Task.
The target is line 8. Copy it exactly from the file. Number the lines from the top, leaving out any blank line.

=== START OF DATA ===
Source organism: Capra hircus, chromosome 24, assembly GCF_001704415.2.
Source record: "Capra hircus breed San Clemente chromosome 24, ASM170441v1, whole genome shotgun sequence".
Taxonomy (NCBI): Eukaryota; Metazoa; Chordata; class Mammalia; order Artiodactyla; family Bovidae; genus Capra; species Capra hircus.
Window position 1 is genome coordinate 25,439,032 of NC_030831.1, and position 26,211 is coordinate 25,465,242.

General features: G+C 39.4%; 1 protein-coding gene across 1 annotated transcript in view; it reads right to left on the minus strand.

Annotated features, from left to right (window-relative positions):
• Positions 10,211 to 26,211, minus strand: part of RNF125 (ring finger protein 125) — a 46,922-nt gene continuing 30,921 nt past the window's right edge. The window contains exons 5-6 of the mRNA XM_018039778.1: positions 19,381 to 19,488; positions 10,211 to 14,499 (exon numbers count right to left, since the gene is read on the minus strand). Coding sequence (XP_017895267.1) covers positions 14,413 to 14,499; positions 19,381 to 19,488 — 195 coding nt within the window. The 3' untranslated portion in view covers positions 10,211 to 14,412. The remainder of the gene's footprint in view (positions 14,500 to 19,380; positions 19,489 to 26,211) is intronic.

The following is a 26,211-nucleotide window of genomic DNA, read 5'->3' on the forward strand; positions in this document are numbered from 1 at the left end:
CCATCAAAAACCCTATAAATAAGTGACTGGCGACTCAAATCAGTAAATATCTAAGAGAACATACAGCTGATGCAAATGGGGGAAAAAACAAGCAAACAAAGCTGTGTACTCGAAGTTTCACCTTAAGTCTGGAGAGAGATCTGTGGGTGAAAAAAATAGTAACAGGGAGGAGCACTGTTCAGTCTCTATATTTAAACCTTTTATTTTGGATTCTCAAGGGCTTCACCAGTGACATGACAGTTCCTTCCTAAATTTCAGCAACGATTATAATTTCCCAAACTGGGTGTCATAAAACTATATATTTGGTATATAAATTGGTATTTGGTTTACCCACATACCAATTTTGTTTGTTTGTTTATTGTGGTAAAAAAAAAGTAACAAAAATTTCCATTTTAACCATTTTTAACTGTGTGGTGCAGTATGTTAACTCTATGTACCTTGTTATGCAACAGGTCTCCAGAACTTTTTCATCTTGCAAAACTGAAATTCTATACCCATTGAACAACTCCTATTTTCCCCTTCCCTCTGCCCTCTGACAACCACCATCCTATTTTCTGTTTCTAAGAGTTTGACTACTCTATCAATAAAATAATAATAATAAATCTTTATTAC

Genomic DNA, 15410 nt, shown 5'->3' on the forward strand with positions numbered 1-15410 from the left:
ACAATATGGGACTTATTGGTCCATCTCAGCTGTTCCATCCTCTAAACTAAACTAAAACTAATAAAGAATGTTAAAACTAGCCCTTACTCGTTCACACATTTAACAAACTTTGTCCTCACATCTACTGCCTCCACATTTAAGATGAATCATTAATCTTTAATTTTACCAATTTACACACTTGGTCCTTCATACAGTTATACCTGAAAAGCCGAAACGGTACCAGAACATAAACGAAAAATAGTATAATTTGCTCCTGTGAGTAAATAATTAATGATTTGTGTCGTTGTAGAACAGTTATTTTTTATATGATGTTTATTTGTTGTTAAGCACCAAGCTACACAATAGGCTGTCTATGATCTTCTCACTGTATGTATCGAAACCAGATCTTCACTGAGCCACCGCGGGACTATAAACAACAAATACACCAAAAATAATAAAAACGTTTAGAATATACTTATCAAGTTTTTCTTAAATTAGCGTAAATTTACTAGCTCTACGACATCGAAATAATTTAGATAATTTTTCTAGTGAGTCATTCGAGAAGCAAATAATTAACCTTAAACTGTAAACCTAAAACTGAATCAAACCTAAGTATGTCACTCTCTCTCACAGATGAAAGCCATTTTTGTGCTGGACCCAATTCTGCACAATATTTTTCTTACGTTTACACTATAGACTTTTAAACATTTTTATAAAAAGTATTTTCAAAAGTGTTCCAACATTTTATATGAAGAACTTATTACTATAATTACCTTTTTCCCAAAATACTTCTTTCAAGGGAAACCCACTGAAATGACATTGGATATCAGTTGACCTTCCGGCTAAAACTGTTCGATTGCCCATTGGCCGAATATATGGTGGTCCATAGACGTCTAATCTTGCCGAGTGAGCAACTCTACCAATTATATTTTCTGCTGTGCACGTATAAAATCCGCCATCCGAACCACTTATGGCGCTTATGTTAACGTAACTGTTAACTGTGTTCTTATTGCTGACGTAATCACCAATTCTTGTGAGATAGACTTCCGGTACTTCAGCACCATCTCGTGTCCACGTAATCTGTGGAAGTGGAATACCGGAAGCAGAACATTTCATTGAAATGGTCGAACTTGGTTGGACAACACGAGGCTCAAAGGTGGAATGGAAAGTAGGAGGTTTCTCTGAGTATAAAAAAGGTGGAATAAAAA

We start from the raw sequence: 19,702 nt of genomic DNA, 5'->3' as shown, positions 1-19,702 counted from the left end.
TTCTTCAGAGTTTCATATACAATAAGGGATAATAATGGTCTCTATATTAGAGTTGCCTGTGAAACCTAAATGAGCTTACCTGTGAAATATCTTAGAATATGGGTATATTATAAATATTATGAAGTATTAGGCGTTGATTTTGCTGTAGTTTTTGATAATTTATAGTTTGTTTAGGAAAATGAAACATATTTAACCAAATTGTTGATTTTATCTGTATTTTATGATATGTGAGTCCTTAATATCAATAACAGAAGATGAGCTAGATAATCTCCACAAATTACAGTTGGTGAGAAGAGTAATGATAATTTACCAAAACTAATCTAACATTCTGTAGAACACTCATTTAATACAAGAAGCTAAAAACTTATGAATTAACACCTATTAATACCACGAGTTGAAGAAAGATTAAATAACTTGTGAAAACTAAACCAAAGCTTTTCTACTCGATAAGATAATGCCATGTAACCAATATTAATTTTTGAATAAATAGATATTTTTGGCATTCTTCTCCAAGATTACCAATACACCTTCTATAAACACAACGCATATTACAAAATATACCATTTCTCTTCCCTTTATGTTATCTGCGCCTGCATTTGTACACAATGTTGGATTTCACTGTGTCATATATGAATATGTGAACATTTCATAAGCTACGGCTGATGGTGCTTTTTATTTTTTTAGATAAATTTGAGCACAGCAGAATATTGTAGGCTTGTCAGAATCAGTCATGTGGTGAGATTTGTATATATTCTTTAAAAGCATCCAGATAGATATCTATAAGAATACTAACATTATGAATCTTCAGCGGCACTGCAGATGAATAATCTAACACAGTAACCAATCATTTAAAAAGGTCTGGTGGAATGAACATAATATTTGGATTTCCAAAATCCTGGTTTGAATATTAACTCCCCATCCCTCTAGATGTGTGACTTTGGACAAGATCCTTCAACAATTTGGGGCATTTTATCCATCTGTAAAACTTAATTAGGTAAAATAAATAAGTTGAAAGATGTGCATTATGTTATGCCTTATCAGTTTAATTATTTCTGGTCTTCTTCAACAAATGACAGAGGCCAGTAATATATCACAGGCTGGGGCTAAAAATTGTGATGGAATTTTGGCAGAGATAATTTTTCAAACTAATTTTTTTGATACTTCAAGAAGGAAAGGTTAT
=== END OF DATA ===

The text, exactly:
The following is a 26,211-nucleotide window of genomic DNA, read 5'->3' on the forward strand; positions in this document are numbered from 1 at the left end: